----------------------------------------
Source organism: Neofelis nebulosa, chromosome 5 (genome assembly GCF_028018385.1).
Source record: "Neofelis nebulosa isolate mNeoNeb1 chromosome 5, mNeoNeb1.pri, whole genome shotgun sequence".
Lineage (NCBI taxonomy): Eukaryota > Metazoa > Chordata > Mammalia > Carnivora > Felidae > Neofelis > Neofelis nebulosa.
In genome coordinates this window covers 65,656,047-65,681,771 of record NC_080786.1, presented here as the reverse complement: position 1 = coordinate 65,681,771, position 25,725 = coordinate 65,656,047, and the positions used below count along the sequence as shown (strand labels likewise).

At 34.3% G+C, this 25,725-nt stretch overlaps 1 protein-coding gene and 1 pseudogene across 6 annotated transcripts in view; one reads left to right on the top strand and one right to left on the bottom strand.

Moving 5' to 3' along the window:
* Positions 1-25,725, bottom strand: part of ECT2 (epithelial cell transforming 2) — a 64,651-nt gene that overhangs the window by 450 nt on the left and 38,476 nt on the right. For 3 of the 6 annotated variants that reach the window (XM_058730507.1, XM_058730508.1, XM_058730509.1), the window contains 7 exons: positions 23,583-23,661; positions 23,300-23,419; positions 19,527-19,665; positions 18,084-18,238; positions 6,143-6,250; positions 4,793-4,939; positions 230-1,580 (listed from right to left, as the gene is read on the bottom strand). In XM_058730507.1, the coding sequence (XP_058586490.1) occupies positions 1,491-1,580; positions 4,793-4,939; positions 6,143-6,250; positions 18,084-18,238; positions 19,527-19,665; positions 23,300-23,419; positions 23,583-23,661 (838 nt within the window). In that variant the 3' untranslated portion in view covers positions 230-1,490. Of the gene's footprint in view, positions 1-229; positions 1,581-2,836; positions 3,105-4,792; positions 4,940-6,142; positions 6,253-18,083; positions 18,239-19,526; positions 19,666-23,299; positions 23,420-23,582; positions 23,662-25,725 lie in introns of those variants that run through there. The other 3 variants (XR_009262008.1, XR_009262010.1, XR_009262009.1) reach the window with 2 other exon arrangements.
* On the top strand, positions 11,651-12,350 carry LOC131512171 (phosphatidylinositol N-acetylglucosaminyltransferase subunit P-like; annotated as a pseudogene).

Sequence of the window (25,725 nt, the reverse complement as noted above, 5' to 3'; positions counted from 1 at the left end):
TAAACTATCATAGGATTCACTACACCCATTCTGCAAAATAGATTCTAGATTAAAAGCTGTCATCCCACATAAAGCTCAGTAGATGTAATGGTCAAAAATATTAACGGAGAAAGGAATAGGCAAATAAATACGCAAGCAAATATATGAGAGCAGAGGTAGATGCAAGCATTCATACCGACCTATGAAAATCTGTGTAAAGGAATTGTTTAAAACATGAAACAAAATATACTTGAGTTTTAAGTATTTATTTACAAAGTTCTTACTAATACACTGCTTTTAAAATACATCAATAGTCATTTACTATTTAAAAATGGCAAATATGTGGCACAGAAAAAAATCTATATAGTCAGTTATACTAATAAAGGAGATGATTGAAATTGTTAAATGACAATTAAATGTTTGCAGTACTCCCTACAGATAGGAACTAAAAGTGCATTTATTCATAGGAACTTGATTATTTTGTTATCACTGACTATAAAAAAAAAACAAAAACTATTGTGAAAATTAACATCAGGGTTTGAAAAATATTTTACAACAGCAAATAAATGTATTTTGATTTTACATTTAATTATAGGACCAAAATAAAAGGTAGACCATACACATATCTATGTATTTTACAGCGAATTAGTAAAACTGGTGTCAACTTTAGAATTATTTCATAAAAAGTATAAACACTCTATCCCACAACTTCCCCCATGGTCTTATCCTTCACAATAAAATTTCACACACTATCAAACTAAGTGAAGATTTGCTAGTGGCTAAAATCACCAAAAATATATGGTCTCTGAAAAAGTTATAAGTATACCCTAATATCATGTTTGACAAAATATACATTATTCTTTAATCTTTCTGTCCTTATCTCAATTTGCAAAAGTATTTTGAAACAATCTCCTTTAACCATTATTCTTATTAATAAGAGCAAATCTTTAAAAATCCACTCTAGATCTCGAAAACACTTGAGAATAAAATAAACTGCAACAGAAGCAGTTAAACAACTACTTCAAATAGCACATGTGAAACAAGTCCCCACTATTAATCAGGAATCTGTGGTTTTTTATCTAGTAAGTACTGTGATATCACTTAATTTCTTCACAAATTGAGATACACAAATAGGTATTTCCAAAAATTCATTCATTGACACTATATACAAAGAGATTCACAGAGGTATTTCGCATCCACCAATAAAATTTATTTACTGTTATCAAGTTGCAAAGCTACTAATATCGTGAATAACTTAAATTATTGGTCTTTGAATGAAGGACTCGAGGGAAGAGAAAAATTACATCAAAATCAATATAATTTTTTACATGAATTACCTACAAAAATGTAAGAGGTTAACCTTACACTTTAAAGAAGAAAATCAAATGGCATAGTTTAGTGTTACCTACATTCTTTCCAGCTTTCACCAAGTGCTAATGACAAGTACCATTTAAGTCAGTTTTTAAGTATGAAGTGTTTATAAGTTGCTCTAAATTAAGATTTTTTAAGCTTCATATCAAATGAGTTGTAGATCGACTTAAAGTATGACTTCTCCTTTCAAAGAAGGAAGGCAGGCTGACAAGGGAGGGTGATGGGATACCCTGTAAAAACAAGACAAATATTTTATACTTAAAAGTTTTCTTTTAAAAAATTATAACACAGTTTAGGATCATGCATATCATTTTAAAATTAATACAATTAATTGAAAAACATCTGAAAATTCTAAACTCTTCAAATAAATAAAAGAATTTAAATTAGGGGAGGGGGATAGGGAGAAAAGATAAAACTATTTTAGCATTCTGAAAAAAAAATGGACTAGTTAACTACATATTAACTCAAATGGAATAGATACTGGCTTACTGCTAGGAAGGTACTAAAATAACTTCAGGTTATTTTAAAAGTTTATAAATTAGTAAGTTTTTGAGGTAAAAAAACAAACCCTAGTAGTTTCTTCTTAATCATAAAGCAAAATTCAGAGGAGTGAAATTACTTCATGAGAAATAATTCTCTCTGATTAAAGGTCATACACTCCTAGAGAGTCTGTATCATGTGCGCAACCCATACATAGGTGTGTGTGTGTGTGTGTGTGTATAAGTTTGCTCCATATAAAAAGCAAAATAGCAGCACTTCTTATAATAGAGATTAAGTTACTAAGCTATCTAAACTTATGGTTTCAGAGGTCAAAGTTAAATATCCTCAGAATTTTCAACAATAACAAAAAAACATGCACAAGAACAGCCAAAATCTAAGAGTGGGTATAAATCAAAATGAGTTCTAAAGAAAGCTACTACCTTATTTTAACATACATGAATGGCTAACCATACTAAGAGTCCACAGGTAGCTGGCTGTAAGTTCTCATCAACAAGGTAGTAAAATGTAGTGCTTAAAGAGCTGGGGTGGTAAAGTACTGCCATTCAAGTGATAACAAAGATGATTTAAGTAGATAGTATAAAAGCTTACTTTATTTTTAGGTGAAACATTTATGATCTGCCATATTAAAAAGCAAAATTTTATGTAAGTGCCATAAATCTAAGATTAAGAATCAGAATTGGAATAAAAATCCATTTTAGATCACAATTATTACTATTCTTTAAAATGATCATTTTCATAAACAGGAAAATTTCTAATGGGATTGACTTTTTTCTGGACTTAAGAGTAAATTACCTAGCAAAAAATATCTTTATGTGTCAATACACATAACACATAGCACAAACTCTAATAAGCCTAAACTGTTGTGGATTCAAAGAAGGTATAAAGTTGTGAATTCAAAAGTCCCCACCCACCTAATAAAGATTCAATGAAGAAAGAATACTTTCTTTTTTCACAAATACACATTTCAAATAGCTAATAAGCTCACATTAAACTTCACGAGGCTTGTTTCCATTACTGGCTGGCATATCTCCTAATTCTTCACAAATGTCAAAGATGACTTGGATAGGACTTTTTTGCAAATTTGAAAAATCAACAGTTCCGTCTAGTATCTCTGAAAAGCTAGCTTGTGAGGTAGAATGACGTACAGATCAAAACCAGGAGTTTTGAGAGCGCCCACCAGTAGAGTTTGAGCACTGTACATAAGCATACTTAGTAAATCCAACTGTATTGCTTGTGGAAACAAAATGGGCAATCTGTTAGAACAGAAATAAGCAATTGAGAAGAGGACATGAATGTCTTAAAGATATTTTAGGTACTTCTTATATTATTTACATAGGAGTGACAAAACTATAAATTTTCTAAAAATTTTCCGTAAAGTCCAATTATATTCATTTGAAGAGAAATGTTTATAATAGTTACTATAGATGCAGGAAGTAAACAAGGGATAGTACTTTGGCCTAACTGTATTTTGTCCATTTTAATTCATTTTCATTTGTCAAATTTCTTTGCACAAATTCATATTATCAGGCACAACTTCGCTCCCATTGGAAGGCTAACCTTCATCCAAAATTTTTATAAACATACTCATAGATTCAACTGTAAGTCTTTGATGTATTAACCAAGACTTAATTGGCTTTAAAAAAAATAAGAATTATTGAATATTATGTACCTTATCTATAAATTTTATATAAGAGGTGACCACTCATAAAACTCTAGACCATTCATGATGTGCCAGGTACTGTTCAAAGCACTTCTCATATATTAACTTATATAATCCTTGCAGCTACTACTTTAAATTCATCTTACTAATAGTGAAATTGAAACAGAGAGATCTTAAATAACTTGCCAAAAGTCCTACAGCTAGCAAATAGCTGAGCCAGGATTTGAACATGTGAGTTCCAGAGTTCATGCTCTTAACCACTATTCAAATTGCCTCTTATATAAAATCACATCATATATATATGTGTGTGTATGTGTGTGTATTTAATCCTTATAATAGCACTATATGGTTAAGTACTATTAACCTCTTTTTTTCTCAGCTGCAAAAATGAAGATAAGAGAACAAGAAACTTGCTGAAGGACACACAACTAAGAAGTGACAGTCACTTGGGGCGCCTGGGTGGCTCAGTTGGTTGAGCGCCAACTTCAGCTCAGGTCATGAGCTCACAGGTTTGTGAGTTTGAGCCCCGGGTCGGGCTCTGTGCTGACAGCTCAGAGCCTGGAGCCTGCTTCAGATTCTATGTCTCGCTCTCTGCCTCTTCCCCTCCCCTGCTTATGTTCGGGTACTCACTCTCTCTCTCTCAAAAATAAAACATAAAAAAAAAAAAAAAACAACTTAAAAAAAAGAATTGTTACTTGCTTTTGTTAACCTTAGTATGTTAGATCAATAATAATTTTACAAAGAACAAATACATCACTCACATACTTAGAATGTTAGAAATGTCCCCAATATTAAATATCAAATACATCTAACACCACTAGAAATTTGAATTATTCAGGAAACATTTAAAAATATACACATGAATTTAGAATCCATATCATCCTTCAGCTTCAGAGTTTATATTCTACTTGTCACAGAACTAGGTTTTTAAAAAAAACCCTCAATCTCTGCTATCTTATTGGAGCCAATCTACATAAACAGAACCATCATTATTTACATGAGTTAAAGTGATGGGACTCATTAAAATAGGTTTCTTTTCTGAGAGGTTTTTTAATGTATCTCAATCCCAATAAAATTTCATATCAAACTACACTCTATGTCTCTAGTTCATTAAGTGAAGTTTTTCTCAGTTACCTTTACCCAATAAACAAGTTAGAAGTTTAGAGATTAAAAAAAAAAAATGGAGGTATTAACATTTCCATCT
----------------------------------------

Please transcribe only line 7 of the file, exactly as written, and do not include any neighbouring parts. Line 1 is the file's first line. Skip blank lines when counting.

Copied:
* Positions 1-25,725, bottom strand: part of ECT2 (epithelial cell transforming 2) — a 64,651-nt gene that overhangs the window by 450 nt on the left and 38,476 nt on the right. For 3 of the 6 annotated variants that reach the window (XM_058730507.1, XM_058730508.1, XM_058730509.1), the window contains 7 exons: positions 23,583-23,661; positions 23,300-23,419; positions 19,527-19,665; positions 18,084-18,238; positions 6,143-6,250; positions 4,793-4,939; positions 230-1,580 (listed from right to left, as the gene is read on the bottom strand). In XM_058730507.1, the coding sequence (XP_058586490.1) occupies positions 1,491-1,580; positions 4,793-4,939; positions 6,143-6,250; positions 18,084-18,238; positions 19,527-19,665; positions 23,300-23,419; positions 23,583-23,661 (838 nt within the window). In that variant the 3' untranslated portion in view covers positions 230-1,490. Of the gene's footprint in view, positions 1-229; positions 1,581-2,836; positions 3,105-4,792; positions 4,940-6,142; positions 6,253-18,083; positions 18,239-19,526; positions 19,666-23,299; positions 23,420-23,582; positions 23,662-25,725 lie in introns of those variants that run through there. The other 3 variants (XR_009262008.1, XR_009262010.1, XR_009262009.1) reach the window with 2 other exon arrangements.